My Bromley writing buddy - who, like me, is an atheist with a fondness for carols - invited me to her local service. The church was full and had been nicely decorated, though it wasn't really the 'candlelit' event promised in the literature.
Many of the words were different from the versions I sang at primary school; Once In Royal David's City in particular was greatly changed, and I was caught out several times before I learned to look at the words - I was quite literally not singing from the same hymn sheet - while that nice Advent one with the 'Evermore and evermore' chorus must have been a different translation, as I only recognised it when the familiar tune started up on the organ.
I suspect I'm exactly the sort of person you don't want to be next to in church: I sing loudly, and deeper than I really ought to go, while looking fierce and bouncing my left knee. But I do enjoy it.
My friend does proper singing with a choir and was a delight to hear, though she complained that most carols are slightly wrong for a mezzo. I confessed that I didn't actually know what I sang, and she laughed and said "I think you're a tenor." Apparently female ones are in demand! This could be my exciting new career!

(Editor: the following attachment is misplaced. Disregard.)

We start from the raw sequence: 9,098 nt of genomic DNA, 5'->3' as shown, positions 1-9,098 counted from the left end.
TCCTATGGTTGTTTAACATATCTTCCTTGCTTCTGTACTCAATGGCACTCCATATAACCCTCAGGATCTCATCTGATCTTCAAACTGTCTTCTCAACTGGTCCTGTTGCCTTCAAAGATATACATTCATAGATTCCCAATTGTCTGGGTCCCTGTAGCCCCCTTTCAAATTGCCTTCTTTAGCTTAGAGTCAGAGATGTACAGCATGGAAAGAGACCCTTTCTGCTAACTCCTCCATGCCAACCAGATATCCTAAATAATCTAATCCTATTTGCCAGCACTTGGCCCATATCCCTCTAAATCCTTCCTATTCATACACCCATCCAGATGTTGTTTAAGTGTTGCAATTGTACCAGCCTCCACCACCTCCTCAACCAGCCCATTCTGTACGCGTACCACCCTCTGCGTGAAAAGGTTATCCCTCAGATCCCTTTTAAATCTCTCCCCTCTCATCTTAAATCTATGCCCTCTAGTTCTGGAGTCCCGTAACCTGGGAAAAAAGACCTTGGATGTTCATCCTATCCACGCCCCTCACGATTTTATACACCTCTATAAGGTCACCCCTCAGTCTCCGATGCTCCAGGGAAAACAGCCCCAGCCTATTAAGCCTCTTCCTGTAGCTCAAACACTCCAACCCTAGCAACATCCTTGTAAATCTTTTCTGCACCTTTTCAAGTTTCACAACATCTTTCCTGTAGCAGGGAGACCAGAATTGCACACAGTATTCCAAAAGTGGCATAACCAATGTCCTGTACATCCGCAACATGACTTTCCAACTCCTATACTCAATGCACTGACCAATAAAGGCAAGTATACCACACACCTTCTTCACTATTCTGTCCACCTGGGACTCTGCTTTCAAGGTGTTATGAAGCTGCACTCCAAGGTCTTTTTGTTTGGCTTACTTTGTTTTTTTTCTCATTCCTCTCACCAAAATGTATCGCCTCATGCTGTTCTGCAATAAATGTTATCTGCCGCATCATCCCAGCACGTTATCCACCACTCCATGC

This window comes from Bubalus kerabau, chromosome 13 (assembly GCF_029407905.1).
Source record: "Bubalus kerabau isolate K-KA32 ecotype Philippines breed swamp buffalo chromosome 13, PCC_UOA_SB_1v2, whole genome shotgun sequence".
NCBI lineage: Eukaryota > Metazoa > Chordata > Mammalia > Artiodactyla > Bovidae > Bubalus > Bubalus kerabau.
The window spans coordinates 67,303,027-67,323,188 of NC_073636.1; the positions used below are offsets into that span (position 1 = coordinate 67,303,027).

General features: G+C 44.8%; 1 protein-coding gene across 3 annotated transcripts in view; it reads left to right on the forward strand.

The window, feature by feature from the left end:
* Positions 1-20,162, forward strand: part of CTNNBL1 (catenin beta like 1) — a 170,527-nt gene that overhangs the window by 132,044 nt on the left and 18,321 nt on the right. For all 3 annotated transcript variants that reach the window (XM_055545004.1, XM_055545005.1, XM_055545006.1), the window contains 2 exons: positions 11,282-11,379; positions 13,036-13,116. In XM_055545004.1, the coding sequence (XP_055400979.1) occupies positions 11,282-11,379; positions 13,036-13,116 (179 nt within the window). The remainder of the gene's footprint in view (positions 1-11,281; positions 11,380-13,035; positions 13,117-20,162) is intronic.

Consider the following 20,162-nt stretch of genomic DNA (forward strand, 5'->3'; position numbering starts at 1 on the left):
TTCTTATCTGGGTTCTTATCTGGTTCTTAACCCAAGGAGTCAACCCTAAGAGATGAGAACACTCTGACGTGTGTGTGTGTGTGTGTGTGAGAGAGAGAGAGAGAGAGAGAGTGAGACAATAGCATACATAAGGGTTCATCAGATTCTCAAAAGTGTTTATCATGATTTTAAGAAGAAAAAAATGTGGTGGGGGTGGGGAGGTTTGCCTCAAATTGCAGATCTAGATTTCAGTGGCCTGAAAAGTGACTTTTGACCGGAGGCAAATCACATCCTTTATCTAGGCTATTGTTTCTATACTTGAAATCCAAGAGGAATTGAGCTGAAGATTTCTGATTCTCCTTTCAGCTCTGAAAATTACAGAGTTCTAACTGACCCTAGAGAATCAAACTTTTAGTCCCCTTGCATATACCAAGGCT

In his closing address, the vicar made reference to a video currently popular on YouTube: "I think that this time next year, Fenton will be forgotten, but that other name - Jesus Christ - will still be drawing people together."
We drank our mulled wine, dodged anyone who looked like they might be trying to sign us up for the Alpha Course, and made our escape into the frosty night.